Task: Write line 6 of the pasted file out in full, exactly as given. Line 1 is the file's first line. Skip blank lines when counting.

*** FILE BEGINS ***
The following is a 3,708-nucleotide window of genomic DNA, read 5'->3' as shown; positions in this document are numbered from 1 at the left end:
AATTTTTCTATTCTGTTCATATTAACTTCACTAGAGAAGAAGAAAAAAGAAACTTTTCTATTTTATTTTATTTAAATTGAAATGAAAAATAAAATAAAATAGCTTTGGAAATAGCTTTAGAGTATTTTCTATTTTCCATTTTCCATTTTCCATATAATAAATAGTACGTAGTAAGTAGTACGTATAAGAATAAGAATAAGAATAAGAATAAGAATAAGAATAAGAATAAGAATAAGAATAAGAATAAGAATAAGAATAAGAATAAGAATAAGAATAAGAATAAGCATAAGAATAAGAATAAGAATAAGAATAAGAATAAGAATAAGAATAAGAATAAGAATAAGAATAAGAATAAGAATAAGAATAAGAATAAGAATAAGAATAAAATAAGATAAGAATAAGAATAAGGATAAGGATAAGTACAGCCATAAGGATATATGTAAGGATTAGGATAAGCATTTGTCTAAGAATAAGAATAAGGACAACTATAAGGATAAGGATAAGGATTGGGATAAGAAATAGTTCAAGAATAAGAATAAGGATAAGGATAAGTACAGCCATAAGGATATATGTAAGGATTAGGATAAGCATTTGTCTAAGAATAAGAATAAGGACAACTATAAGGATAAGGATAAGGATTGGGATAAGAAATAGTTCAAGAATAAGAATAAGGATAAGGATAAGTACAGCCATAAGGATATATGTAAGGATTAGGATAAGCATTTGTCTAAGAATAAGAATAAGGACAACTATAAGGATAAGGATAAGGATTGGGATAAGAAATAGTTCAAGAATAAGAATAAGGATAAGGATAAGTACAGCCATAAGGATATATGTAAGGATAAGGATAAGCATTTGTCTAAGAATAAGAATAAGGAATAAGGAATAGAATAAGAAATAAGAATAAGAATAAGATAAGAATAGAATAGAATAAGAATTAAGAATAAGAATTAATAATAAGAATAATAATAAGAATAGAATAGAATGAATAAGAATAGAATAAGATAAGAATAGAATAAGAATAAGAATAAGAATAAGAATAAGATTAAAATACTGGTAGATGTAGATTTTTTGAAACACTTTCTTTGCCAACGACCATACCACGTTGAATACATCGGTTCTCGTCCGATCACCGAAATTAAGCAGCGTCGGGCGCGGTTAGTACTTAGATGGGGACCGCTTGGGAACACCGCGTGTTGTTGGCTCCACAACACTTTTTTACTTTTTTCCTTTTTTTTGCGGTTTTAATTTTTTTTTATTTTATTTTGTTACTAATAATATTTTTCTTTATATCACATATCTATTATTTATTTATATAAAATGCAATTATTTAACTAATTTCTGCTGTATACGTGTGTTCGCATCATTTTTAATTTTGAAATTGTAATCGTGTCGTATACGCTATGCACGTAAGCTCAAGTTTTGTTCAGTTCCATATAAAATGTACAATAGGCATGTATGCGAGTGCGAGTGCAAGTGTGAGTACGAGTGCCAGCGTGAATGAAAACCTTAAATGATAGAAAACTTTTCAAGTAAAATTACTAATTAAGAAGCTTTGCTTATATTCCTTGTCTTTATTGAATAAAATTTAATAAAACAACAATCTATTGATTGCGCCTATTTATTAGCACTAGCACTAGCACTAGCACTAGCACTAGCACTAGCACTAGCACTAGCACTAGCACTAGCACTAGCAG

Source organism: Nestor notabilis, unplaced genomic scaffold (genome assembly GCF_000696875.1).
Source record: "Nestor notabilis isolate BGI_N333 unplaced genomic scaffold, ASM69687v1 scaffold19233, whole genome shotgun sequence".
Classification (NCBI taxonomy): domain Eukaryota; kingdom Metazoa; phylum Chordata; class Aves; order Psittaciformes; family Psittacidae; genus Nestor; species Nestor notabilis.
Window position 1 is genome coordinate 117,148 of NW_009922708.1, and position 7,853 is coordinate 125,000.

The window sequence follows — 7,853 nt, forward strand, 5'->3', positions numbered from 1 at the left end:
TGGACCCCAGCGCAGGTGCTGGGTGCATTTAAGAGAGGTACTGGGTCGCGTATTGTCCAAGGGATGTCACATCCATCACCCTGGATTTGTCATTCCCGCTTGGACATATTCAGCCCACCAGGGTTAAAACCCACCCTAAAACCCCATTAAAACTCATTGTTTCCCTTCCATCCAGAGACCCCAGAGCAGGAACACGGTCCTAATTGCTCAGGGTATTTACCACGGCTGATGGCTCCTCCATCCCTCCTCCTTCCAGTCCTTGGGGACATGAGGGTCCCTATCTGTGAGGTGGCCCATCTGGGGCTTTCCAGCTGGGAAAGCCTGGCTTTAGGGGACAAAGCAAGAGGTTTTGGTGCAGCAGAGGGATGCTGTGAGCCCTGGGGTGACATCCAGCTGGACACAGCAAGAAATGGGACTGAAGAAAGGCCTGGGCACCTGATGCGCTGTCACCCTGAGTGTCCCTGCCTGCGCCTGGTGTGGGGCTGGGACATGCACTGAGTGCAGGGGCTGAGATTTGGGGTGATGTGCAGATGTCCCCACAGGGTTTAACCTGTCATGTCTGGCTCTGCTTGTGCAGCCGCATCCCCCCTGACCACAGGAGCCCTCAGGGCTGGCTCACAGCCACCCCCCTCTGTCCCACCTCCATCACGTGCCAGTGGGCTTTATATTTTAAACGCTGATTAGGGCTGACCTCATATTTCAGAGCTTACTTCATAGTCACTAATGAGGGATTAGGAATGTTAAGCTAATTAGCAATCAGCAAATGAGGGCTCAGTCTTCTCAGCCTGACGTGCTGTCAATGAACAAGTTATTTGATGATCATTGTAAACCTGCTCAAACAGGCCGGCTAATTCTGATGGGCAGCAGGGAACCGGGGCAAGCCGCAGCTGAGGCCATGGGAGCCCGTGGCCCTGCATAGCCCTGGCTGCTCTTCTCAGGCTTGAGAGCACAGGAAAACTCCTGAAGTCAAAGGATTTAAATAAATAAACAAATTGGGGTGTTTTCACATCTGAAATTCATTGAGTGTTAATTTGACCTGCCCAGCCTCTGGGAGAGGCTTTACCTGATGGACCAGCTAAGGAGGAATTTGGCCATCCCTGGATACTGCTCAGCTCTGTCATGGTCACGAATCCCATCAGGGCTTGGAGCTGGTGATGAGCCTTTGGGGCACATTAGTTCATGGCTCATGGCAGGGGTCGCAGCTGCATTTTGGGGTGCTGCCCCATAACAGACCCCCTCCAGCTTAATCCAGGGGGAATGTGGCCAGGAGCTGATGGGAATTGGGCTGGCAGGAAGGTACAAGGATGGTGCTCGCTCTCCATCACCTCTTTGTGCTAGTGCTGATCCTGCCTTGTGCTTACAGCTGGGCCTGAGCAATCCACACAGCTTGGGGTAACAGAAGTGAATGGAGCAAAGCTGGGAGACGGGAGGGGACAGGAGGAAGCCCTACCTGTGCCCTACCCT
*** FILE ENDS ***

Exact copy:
Window position 1 is genome coordinate 117,148 of NW_009922708.1, and position 7,853 is coordinate 125,000.